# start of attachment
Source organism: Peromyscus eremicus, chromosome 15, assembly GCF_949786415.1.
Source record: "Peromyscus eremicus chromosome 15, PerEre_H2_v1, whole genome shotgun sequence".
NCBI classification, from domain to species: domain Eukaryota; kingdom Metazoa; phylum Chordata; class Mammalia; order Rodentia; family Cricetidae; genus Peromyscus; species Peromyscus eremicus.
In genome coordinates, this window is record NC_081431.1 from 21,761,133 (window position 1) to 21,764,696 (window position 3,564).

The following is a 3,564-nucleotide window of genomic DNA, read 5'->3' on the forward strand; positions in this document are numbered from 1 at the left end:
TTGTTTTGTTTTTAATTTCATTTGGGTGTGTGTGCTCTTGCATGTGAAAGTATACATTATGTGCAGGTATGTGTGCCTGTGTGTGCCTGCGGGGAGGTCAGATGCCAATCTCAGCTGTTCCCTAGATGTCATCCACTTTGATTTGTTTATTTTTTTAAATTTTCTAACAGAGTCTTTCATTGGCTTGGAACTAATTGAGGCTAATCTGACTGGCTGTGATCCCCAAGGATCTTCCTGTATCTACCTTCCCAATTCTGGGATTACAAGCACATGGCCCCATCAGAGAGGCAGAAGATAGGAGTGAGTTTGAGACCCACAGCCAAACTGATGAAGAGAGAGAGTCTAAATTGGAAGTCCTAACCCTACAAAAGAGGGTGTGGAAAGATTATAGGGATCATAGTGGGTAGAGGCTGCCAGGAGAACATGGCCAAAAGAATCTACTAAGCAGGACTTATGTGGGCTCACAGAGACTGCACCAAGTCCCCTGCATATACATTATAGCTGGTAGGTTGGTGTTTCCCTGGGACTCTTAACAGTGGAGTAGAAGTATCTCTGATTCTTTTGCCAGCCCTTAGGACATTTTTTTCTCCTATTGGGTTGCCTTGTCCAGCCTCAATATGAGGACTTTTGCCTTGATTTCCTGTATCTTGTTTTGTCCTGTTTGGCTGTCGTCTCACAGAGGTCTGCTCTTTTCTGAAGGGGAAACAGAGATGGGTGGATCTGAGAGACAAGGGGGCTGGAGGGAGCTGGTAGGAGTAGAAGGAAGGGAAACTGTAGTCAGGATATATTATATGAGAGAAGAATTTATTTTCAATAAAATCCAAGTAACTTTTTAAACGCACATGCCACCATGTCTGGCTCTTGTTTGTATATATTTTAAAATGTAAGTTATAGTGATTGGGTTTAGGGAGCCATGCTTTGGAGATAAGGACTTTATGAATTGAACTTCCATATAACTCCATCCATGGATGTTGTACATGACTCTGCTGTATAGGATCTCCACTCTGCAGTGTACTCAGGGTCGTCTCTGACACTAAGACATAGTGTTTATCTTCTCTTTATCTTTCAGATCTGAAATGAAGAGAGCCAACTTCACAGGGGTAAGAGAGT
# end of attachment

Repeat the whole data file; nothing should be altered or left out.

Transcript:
Source organism: Peromyscus eremicus, chromosome 15, assembly GCF_949786415.1.
Source record: "Peromyscus eremicus chromosome 15, PerEre_H2_v1, whole genome shotgun sequence".
NCBI classification, from domain to species: domain Eukaryota; kingdom Metazoa; phylum Chordata; class Mammalia; order Rodentia; family Cricetidae; genus Peromyscus; species Peromyscus eremicus.
In genome coordinates, this window is record NC_081431.1 from 21,761,133 (window position 1) to 21,764,696 (window position 3,564).

The following is a 3,564-nucleotide window of genomic DNA, read 5'->3' on the forward strand; positions in this document are numbered from 1 at the left end:
TTGTTTTGTTTTTAATTTCATTTGGGTGTGTGTGCTCTTGCATGTGAAAGTATACATTATGTGCAGGTATGTGTGCCTGTGTGTGCCTGCGGGGAGGTCAGATGCCAATCTCAGCTGTTCCCTAGATGTCATCCACTTTGATTTGTTTATTTTTTTAAATTTTCTAACAGAGTCTTTCATTGGCTTGGAACTAATTGAGGCTAATCTGACTGGCTGTGATCCCCAAGGATCTTCCTGTATCTACCTTCCCAATTCTGGGATTACAAGCACATGGCCCCATCAGAGAGGCAGAAGATAGGAGTGAGTTTGAGACCCACAGCCAAACTGATGAAGAGAGAGAGTCTAAATTGGAAGTCCTAACCCTACAAAAGAGGGTGTGGAAAGATTATAGGGATCATAGTGGGTAGAGGCTGCCAGGAGAACATGGCCAAAAGAATCTACTAAGCAGGACTTATGTGGGCTCACAGAGACTGCACCAAGTCCCCTGCATATACATTATAGCTGGTAGGTTGGTGTTTCCCTGGGACTCTTAACAGTGGAGTAGAAGTATCTCTGATTCTTTTGCCAGCCCTTAGGACATTTTTTTCTCCTATTGGGTTGCCTTGTCCAGCCTCAATATGAGGACTTTTGCCTTGATTTCCTGTATCTTGTTTTGTCCTGTTTGGCTGTCGTCTCACAGAGGTCTGCTCTTTTCTGAAGGGGAAACAGAGATGGGTGGATCTGAGAGACAAGGGGGCTGGAGGGAGCTGGTAGGAGTAGAAGGAAGGGAAACTGTAGTCAGGATATATTATATGAGAGAAGAATTTATTTTCAATAAAATCCAAGTAACTTTTTAAACGCACATGCCACCATGTCTGGCTCTTGTTTGTATATATTTTAAAATGTAAGTTATAGTGATTGGGTTTAGGGAGCCATGCTTTGGAGATAAGGACTTTATGAATTGAACTTCCATATAACTCCATCCATGGATGTTGTACATGACTCTGCTGTATAGGATCTCCACTCTGCAGTGTACTCAGGGTCGTCTCTGACACTAAGACATAGTGTTTATCTTCTCTTTATCTTTCAGATCTGAAATGAAGAGAGCCAACTTCACAGGGGTAAGAGAGT